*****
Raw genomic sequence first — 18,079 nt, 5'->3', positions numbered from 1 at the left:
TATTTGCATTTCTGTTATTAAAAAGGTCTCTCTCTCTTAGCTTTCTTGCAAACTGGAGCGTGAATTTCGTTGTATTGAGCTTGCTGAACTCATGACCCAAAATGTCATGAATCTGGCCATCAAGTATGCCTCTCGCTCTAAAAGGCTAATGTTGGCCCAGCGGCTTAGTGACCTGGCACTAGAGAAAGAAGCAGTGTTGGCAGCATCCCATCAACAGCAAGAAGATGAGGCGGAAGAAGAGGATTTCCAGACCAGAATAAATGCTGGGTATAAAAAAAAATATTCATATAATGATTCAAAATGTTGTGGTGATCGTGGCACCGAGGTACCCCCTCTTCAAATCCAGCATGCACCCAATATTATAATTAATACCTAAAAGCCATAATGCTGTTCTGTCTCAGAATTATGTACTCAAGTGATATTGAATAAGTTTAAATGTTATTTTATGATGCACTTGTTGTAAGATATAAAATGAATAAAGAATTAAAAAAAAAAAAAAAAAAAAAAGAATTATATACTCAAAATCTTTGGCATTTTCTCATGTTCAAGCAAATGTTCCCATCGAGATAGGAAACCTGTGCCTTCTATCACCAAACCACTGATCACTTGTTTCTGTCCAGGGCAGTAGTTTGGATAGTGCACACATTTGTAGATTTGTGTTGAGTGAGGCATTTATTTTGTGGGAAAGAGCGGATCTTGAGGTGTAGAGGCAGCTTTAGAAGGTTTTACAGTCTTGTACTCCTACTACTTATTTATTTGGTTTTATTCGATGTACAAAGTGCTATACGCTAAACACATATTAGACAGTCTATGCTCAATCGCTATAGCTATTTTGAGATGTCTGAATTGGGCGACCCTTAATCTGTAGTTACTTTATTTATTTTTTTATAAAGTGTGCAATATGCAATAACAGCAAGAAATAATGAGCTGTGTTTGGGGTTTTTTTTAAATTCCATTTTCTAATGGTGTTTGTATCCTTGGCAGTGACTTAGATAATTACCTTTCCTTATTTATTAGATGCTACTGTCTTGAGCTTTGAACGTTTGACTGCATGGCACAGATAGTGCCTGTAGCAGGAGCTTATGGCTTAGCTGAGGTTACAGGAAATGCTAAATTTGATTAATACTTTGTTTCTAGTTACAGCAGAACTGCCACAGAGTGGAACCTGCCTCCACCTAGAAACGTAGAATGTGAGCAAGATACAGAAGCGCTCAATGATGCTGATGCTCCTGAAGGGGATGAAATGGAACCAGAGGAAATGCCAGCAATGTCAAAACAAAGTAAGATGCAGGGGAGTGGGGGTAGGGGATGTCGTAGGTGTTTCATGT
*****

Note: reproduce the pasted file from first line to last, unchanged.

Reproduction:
Raw genomic sequence first — 18,079 nt, 5'->3', positions numbered from 1 at the left:
TATTTGCATTTCTGTTATTAAAAAGGTCTCTCTCTCTTAGCTTTCTTGCAAACTGGAGCGTGAATTTCGTTGTATTGAGCTTGCTGAACTCATGACCCAAAATGTCATGAATCTGGCCATCAAGTATGCCTCTCGCTCTAAAAGGCTAATGTTGGCCCAGCGGCTTAGTGACCTGGCACTAGAGAAAGAAGCAGTGTTGGCAGCATCCCATCAACAGCAAGAAGATGAGGCGGAAGAAGAGGATTTCCAGACCAGAATAAATGCTGGGTATAAAAAAAAATATTCATATAATGATTCAAAATGTTGTGGTGATCGTGGCACCGAGGTACCCCCTCTTCAAATCCAGCATGCACCCAATATTATAATTAATACCTAAAAGCCATAATGCTGTTCTGTCTCAGAATTATGTACTCAAGTGATATTGAATAAGTTTAAATGTTATTTTATGATGCACTTGTTGTAAGATATAAAATGAATAAAGAATTAAAAAAAAAAAAAAAAAAAAAAGAATTATATACTCAAAATCTTTGGCATTTTCTCATGTTCAAGCAAATGTTCCCATCGAGATAGGAAACCTGTGCCTTCTATCACCAAACCACTGATCACTTGTTTCTGTCCAGGGCAGTAGTTTGGATAGTGCACACATTTGTAGATTTGTGTTGAGTGAGGCATTTATTTTGTGGGAAAGAGCGGATCTTGAGGTGTAGAGGCAGCTTTAGAAGGTTTTACAGTCTTGTACTCCTACTACTTATTTATTTGGTTTTATTCGATGTACAAAGTGCTATACGCTAAACACATATTAGACAGTCTATGCTCAATCGCTATAGCTATTTTGAGATGTCTGAATTGGGCGACCCTTAATCTGTAGTTACTTTATTTATTTTTTTATAAAGTGTGCAATATGCAATAACAGCAAGAAATAATGAGCTGTGTTTGGGGTTTTTTTTAAATTCCATTTTCTAATGGTGTTTGTATCCTTGGCAGTGACTTAGATAATTACCTTTCCTTATTTATTAGATGCTACTGTCTTGAGCTTTGAACGTTTGACTGCATGGCACAGATAGTGCCTGTAGCAGGAGCTTATGGCTTAGCTGAGGTTACAGGAAATGCTAAATTTGATTAATACTTTGTTTCTAGTTACAGCAGAACTGCCACAGAGTGGAACCTGCCTCCACCTAGAAACGTAGAATGTGAGCAAGATACAGAAGCGCTCAATGATGCTGATGCTCCTGAAGGGGATGAAATGGAACCAGAGGAAATGCCAGCAATGTCAAAACAAAGTAAGATGCAGGGGAGTGGGGGTAGGGGATGTCGTAGGTGTTTCATGT